The germinal center (GC) reaction is the basis of T-dependent humoral immunity against foreign pathogens and the ultimate expression of the adaptive immune response. GCs represent a unique collaboration between proliferating antigen-specific B cells, T follicular helper cells, and the specialized follicular dendritic cells that constitutively occupy the central follicular zones of secondary lymphoid organs. The primary function of GCs is to produce the high-affinity antibody-secreting plasma cells and memory B cells that ensure sustained immune protection and rapid recall responses against previously encountered foreign antigens. However, the process of somatic mutation of antibody variable region genes that underpins GC function also carries significant risks in the form of unintended oncogenic mutations and generation of potentially pathogenic autoantibody specificities. Here we review the current knowledge on the recruitment, selection, and differentiation of B cells during GC responses and the implication of defects in GC physiology for autoimmune, inflammatory, and malignant diseases. Recent advances in documenting cellular movement within GCs and some of the key migratory signals responsible for GC formation are also discussed.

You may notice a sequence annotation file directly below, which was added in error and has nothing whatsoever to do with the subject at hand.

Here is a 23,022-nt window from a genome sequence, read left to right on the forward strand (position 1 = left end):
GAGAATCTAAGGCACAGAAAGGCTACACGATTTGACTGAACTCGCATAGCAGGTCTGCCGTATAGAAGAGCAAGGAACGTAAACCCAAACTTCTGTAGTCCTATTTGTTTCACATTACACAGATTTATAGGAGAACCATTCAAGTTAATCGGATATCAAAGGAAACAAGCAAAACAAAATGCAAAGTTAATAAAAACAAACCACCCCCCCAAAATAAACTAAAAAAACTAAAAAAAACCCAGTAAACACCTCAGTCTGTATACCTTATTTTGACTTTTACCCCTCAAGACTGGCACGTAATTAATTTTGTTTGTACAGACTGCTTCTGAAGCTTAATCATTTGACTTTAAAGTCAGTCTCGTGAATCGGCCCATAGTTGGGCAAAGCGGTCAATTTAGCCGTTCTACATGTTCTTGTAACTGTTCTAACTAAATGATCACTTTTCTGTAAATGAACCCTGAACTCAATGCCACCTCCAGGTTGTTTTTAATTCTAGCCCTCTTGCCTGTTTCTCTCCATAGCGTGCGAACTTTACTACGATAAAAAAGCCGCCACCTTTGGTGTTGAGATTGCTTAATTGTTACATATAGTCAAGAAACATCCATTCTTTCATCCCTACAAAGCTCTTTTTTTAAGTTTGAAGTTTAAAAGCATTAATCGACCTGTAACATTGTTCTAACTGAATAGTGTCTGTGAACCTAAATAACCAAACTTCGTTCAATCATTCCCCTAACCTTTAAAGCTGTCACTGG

Copyright © 2010 American Academy of Allergy, Asthma & Immunology. Published by Mosby, Inc. All rights reserved.